Statutes were enacted by the different faculties trom time to time to meet special cases; and some, especially at the close of the sixteenth century, were similar to those already in force in other universities, but a complete statute-book never existed. In Paris the professors and, in exceptional cases, other masters of arts or doctors, constituted its senate or assembly, and the university was never divided here into two or more separate bodies, as happened at Bologna. The professors and students at Paris, without reference to their de. partments of study, belonged to four “nations" which received the names of France, England (later Germany), Picardy, and Normandy. These nations, represented on public occasions by their procurators, exercised a controlling influence in university life. It is true that the faculties were represented by their deans, but the faculties themselves were members of these nations.

In the middle of the thirteenth century a difficulty arose respecting the Mendicant Friars, — who attempted to force their way into the university chairs, - which resulted at first in the withdrawal of the theological faculty, and later of the faculties of medicine and law. Soon after this the four nations came to be regarded as the philo sophical faculty,—that is, the College of Liberal Arts. Henceforth the four departments of Theology, Law, Medicine, and philosophy had mostly separate lecture-rooms and churches, and to this period properly belongs the origin of the four faculties.

The collegia or colleges were originally intended for poor students,

and were common to Italy, but did not exert the influence there, or reach that development which gave them their great popularity in France and Germany. Their organization and rapid growth will be, perhaps, best seen in Germany, where, as in Paris, they came in time to be vast boarding establishments, and included nearly the collective body of the University. The head of the University of Paris was the rector,—the choice being made by the professors of the philosophical faculty, as the members of the other faculties were neither eligible to the rectorship nor permitted to share in the elections. Later the concession was made that the deans of the three other faculties could share in the deliberations. When, therefore, an election took place an electoral college was first chosen,-each of the nations being represented by a single elector,-and this college chose the rector. At first the elections were held every four or six weeks, but after 1279 only at intervals of three months. The sole condition of eligibility, aside from that already named, was that the candidate for this office should be unmarried.

The University, as a whole, stood originally under the jurisdiction of the king in person, but after the middle of the fifteenth century under the Parliament of Paris. Criminal matters, which, after about 1200, belonged to the spiritual court, were transferred to this parliament. The civil jurisdiction, which had also been exercised by the spiritual court, was intrusted in 1340 to the Provost of Paris. To the university court belonged the settlement of difficulties between professors and students, the jurisdiction in case of insults to the rector, violations of discipline on the part of the students, and like infractions of order. The usual punishment was by scourging upon the naked back in presence of the rector, and this alike to students and baccalaurei. This form of punishment is mentioned as early as 1200, and was still very common more than two centuries later. In addition to the officers already named, there was a conservator appointed by the Pope, who, when the spiritual privileges were violated, tried both civil and criminal cases.

In the early period of its history the University of Paris was looked upon preëminently as a theological school, and the professors, whether theologians or not, were forbidden to marry. The first to obtain a release from this prohibition were the medical professors, in 1452. For the law professors it remained in force until 1600, and for those of philosophy until comparatively recent times.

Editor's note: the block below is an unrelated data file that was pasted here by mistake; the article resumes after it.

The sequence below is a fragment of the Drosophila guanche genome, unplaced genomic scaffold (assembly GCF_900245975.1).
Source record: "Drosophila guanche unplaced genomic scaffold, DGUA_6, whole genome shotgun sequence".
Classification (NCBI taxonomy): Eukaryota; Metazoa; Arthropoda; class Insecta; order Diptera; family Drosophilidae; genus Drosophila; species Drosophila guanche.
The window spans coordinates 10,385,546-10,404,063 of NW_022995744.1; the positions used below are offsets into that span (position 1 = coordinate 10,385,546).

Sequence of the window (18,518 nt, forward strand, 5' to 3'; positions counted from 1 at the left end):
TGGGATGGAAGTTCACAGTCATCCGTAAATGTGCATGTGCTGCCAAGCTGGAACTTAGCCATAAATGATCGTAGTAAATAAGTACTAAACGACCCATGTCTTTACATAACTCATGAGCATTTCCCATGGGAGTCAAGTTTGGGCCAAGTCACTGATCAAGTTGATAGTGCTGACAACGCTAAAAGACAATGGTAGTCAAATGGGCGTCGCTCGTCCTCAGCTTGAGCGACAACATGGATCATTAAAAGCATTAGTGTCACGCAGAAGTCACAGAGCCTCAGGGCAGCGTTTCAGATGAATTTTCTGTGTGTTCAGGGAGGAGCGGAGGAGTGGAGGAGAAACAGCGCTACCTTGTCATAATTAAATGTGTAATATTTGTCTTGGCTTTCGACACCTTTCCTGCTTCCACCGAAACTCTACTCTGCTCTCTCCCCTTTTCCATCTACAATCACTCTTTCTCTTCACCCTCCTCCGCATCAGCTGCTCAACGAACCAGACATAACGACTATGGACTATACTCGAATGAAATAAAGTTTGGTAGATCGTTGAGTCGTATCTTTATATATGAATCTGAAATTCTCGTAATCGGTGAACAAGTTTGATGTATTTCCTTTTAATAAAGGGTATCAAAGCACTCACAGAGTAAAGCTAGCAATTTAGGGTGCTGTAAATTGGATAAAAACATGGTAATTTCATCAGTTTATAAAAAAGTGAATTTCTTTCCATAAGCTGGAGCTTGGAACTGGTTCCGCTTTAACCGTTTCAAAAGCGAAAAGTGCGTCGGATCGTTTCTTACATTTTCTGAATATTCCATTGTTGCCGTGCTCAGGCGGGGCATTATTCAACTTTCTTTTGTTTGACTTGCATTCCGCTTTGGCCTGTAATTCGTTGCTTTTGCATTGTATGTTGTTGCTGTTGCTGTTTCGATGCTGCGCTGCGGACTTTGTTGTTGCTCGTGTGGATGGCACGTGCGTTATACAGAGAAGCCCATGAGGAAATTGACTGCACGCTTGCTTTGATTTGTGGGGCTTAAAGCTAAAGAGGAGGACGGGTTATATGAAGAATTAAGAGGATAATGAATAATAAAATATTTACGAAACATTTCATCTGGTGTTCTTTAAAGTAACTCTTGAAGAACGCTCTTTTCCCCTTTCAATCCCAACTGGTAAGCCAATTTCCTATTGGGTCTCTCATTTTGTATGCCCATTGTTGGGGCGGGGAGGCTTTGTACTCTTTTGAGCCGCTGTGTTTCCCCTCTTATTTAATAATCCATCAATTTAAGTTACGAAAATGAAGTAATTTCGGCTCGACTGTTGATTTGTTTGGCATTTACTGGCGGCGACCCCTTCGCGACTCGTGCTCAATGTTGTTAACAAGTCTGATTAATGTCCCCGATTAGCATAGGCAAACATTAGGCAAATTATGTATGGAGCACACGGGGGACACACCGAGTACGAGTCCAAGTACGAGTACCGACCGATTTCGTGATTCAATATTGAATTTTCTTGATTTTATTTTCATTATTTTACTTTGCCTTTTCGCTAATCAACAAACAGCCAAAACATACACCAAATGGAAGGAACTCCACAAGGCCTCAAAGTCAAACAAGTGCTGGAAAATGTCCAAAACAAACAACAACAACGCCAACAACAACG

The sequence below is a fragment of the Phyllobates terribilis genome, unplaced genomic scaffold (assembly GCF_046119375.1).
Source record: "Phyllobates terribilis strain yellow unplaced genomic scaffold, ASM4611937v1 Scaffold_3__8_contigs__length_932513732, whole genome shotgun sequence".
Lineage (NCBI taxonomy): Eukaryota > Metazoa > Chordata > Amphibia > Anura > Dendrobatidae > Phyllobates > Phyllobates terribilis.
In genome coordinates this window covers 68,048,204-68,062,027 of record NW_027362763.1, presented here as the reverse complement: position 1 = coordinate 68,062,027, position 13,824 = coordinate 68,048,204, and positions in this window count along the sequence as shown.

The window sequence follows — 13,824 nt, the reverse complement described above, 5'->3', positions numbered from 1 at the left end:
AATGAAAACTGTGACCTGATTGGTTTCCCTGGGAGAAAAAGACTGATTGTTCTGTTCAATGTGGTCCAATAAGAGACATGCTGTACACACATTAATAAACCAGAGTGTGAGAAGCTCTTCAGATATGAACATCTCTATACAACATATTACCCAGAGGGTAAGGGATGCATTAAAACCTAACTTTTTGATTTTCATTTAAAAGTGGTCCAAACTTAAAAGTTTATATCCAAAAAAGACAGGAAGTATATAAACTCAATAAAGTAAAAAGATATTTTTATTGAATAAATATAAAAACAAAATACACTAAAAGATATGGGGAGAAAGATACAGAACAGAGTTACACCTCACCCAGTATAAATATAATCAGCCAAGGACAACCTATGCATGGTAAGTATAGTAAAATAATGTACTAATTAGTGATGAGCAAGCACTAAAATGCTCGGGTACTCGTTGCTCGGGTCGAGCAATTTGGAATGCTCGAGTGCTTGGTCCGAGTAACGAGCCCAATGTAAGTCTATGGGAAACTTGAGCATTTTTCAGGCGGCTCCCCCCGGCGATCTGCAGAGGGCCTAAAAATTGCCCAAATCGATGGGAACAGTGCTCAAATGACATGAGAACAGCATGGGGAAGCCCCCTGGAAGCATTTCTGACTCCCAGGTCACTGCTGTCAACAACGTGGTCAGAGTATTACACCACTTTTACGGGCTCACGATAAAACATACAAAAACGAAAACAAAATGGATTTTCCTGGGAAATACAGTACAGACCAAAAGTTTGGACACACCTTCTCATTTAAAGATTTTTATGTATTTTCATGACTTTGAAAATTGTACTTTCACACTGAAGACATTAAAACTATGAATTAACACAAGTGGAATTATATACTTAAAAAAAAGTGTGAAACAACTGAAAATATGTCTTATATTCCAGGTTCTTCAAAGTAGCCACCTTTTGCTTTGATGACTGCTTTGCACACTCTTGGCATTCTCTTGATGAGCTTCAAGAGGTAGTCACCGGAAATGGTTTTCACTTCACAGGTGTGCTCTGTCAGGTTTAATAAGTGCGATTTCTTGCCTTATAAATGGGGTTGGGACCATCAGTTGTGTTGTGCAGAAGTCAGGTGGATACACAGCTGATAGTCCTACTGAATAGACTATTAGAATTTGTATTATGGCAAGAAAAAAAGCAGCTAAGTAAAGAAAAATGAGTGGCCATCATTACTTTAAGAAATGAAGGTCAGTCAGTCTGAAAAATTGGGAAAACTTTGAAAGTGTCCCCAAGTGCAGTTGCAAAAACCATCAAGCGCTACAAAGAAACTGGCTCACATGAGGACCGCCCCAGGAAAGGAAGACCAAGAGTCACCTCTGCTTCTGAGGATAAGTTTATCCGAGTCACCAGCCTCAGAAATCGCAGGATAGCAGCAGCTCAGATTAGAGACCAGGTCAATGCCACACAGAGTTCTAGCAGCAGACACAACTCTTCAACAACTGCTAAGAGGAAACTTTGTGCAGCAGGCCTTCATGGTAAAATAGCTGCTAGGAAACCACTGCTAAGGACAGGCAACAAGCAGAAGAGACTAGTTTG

It is said that the tuition-fee in this university was properly volun. tary. From the poorer students nothing was expected, and from the rich not more than six ecùs (c. $12) a year for each professor whose lectures were attended

If we compare this university during its early history with those of neighboring lands we shall see that it had much greater influence in the councils of church and state, and, besides, aided more powerfully than all others to give form and character to the new universities of Germany.

The New Era in Germany.—Before the opening of the twelfth century the parish and cloister schools were common to all portions of Germany, but of their origin and development during the two or three centuries preceding very little is known. With the twelfth century begins the intellectual activity of Germany. The spirit that had been aroused in Italy and France was caught up and found a permanent home here, where a zeal for knowledge has ever since been a special characteristic of the nation. German students wandered to Italy and France, and entering generally the universities of Bologna or Paris, sought to gain there the culture which their own land could not give them. This had not long continued when a desire was awakened for similar high schools at home, and this found expression at the Lateran Council of 1215, when Pope Innocent III. ordered that in every cathedral school there should be at least one master of arts, and in the chief cities also a master of theology. In consequence of this decree there arose at the beginning of the thirteenth century a studium particulare in the church of St. Veit, connected with the castle of Prague. Here lectures were delivered to the native clergy and courses of study pursued, but the academical degree conferred was valid only in Bohemia. When, in 1248, Ottakar II. endeavored to dethrone his father, King Wenzel, the school was necessarily affected by the commotions of the time, but soon thereafter regained more than its former prosperity, and was frequented not only by students from Bohemia, but also from Austria, Bavaria, and other neighboring lands. Lectures were read upon grammar and logic and the libros naturales of Aristotle.

At the close of the thirteenth century an effort was made to found a university in Prague after the model of Paris, but met with much opposition from the States of Bohemia, who feared that an increase of learning would endanger their power. A half-century later (1346), when Charles IV. mounted the throne of Bohemia, the circumstances were more favorable, especially since he, as co-regent with his father, had already gained the confidence of the people. Still the civil and moral condition of the European States at this time was most appalling, and the magnitude of an undertaking that must necessarily array against it an established spiritual power, whose permanency would be endangered by the removal of ignorance and oppression,